But urban chicken-keeping has shed some of its Beverly Hillbillies image and is slowly coming back in vogue—even lifestyle guru Martha Stewart keeps a household flock. The birds have their own magazine: Backyard Poultry, published in rural Wisconsin, which has seen circulation climb to 35,000 paid subscribers since it launched in January 2006. And they have their own version of Luxury Home Tours: chicken owners in such cities as Madison, Portland, and Seattle have hosted urban coop tours. In 2005, Portland’s attracted about 200 visitors. The world’s largest rare breed hatchery, a preeminent hobbyist supplier, has seen a steady increase in orders placed to urban and suburban Zip Codes, currently about 1,000 a week.

One of those Zip Codes is 55401, where, on a Sunday afternoon in late December, chicken owners on Nicollet Island hosted a party to celebrate the last crow of the rooster ban. The weather was mild, so guests mingled in the backyard of Don and Phyllis Kahn (the state legislator), along with three geese, ten ducks, twenty-seven hens, and one Japanese rooster.

A few birds were roosting in the coop and in the Kahns’ garage, but most wandered about in a large pen like a group of children released on a playground. Some pecked among the leaves and hay covering the snowless ground, snacking on decomposing gourds and pumpkins.

The Nicollet Island flock is a diverse assembly of breeds, colored golden buff to midnight black. Most have tiny heads, which jerk frequently, making them seem nervous and twitchy. Gyoza, the Japanese rooster, looks almost like a peacock, with multicolored silky plumes.

But Gyoza is not the alpha bird. That would be Peat Willcütt, who stands among the flock sporting earrings, a shock of blond hair, and sculpted lamb-chop sideburns. Willcütt shares coop responsibilities with the Kahns and neighbors Leslie Ball and Ochen Kaylan. Willcütt’s duty, at the moment, is to show some visiting children how to hold a chicken, tucking one into the crook of the arm like a feathered football. He carries the bird around the yard, petting it as if it were a cat or a small dog.


Nearby, Mary Britton Clouse has just introduced two rescued birds to the Nicollet Island flock. Ginger and Judi, sisters who have spent their lives confined to a basement, are experiencing their first taste of the outdoors. Britton Clouse cradles one of the twin golden birds in the crook of her elbow, fussing like a new mother. “When she gets over-tired she tends to darken a little here,” she says, pointing to the comb.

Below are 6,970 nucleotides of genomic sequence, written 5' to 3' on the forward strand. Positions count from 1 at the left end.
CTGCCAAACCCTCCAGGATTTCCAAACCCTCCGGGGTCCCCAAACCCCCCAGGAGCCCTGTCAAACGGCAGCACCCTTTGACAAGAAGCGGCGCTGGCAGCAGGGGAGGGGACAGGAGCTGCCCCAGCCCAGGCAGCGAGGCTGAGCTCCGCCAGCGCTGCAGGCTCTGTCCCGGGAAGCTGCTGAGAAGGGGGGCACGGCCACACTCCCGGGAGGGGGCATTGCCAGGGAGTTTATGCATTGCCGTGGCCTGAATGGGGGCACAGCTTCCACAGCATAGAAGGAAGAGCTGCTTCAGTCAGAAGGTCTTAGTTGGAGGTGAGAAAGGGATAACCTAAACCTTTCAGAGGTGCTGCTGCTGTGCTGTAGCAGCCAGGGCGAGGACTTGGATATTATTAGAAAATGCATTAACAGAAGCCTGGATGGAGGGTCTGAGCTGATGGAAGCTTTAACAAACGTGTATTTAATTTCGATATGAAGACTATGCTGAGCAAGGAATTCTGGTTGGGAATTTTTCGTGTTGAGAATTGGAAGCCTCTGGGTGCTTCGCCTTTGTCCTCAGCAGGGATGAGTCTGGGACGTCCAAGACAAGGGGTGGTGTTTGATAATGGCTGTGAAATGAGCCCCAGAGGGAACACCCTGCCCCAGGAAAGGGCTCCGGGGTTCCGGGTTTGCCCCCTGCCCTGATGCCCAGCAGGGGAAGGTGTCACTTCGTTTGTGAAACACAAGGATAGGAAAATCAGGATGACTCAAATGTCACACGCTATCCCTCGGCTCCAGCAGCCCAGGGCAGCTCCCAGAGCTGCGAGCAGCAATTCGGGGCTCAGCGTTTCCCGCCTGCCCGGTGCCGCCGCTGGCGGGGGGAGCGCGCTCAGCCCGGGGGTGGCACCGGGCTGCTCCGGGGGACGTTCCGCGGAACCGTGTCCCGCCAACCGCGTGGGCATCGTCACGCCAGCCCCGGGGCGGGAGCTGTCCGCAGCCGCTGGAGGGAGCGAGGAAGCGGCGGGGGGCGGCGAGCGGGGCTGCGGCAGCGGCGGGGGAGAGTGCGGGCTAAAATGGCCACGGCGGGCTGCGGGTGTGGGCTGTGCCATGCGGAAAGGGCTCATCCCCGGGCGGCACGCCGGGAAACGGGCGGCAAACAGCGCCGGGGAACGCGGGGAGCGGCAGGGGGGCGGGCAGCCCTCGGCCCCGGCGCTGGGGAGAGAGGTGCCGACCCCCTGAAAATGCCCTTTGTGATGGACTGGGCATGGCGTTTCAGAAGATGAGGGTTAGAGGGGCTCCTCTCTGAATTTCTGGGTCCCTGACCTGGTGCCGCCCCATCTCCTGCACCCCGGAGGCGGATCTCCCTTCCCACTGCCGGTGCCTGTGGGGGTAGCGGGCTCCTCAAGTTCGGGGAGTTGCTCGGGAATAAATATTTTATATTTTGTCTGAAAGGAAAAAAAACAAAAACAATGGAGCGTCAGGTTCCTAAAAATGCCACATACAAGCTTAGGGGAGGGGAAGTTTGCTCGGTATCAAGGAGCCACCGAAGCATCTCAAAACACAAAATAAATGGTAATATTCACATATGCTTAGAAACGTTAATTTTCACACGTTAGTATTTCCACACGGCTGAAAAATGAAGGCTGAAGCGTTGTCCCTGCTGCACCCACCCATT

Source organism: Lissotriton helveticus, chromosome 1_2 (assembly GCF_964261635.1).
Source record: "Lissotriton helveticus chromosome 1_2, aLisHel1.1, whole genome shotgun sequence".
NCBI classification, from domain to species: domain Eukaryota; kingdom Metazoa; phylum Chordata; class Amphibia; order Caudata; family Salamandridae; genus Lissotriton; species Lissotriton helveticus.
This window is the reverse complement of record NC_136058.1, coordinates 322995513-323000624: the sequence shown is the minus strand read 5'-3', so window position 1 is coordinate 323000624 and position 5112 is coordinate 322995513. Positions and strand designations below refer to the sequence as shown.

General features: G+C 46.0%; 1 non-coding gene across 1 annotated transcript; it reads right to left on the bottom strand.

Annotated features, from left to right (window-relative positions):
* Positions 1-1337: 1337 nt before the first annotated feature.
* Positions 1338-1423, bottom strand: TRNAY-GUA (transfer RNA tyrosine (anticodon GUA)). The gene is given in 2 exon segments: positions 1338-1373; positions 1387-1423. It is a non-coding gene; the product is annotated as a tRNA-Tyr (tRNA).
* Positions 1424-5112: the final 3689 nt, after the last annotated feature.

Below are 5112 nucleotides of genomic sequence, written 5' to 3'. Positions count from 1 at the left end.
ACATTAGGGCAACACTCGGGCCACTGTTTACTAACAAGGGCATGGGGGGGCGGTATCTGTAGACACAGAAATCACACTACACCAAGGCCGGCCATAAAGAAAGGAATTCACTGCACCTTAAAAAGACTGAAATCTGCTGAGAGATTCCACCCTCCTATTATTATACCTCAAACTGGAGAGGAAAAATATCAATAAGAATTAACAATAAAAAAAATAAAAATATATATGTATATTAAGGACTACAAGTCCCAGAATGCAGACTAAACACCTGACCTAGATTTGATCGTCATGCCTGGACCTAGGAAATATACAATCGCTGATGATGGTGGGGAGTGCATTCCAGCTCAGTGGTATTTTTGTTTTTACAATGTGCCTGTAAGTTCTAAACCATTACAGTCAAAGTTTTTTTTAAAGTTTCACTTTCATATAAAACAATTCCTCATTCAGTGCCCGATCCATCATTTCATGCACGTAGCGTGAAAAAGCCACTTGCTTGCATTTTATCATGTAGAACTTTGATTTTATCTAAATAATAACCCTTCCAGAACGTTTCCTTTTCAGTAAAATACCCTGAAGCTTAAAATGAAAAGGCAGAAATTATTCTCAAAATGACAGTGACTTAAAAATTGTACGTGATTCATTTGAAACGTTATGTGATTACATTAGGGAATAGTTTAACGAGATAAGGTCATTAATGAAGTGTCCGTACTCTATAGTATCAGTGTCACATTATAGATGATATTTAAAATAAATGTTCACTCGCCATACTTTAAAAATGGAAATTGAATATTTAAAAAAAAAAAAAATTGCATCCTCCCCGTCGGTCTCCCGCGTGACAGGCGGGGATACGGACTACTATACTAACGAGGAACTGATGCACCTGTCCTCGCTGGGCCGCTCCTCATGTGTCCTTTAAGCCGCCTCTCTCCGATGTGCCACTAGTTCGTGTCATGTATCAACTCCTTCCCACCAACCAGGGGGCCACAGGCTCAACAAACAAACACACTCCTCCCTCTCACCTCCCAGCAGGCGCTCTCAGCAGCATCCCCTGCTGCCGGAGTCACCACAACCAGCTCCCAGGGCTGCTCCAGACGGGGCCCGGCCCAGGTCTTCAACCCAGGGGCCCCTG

The thought of doting on a chicken may strike some people as odd and make others squeamish. Yet people dress their dogs in clothing, speak to them in baby talk, take them to shrinks, and name them heirs to their estates. Perhaps hugging a chicken isn’t really that strange.

While chicken owners say they enjoy the quality and freshness of the food their birds produce, the companionship aspect is undeniable. For just that reason, partners Jon Hering and Matt Vonk keep both a city and a country flock. “It’s so fun,” Vonk gushes. Hering says he loves the entertainment of the pecking order—“who’s doing what with whom.”

Inside the Kahns’ house, logs burn in the fireplace, the kitchen table is spread with potluck fare, and Phyllis stands at the stove, making latkes. The legislator is wearing her signature thick-rimmed glasses and has a flour handprint on the seat of her pants.

Willcütt chats with another guest. “How old are your girls?” he inquires—and he’s not asking about children.

Willcütt grew up outside New Prague and, in his youth, raised chickens, rabbits, and a pet goat. Currently a student at the University of Minnesota, he describes himself as an urban agrarian: equal parts hippie and hipster.

Curtis Johnson

Like many pet owners, Willcütt delights in each animal’s unique personality. He even posts photos and endearing bios for each chicken on his website: “Buffy, seen here checking out some delicious chocolate cake, is undoubtedly the most likely of all of our chickens to shop at Lane Bryant! I’m not saying that she is fat, but really, should the ‘thud’ from a honey-colored chicken jumping down from the perch in the hen house be heard from across the garden?”